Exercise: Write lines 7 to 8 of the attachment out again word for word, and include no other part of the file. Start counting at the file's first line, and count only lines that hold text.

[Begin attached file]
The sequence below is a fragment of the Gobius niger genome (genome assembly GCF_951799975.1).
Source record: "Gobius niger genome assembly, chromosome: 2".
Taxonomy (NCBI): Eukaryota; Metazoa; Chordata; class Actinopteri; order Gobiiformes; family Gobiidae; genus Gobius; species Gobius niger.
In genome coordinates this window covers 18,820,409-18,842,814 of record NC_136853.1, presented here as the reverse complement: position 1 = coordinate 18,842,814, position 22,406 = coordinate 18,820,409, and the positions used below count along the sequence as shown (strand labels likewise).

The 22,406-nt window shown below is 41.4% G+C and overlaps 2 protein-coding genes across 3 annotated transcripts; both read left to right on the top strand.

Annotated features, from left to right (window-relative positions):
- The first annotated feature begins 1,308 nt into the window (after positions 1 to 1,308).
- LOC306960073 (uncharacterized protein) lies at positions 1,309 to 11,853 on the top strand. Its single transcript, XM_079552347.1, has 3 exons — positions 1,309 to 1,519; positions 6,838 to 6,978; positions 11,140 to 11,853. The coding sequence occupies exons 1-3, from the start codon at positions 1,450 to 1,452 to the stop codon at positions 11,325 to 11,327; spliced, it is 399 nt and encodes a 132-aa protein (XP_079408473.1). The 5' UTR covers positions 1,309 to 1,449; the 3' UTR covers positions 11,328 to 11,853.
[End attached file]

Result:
- The first annotated feature begins 1,308 nt into the window (after positions 1 to 1,308).
- LOC306960073 (uncharacterized protein) lies at positions 1,309 to 11,853 on the top strand. Its single transcript, XM_079552347.1, has 3 exons — positions 1,309 to 1,519; positions 6,838 to 6,978; positions 11,140 to 11,853. The coding sequence occupies exons 1-3, from the start codon at positions 1,450 to 1,452 to the stop codon at positions 11,325 to 11,327; spliced, it is 399 nt and encodes a 132-aa protein (XP_079408473.1). The 5' UTR covers positions 1,309 to 1,449; the 3' UTR covers positions 11,328 to 11,853.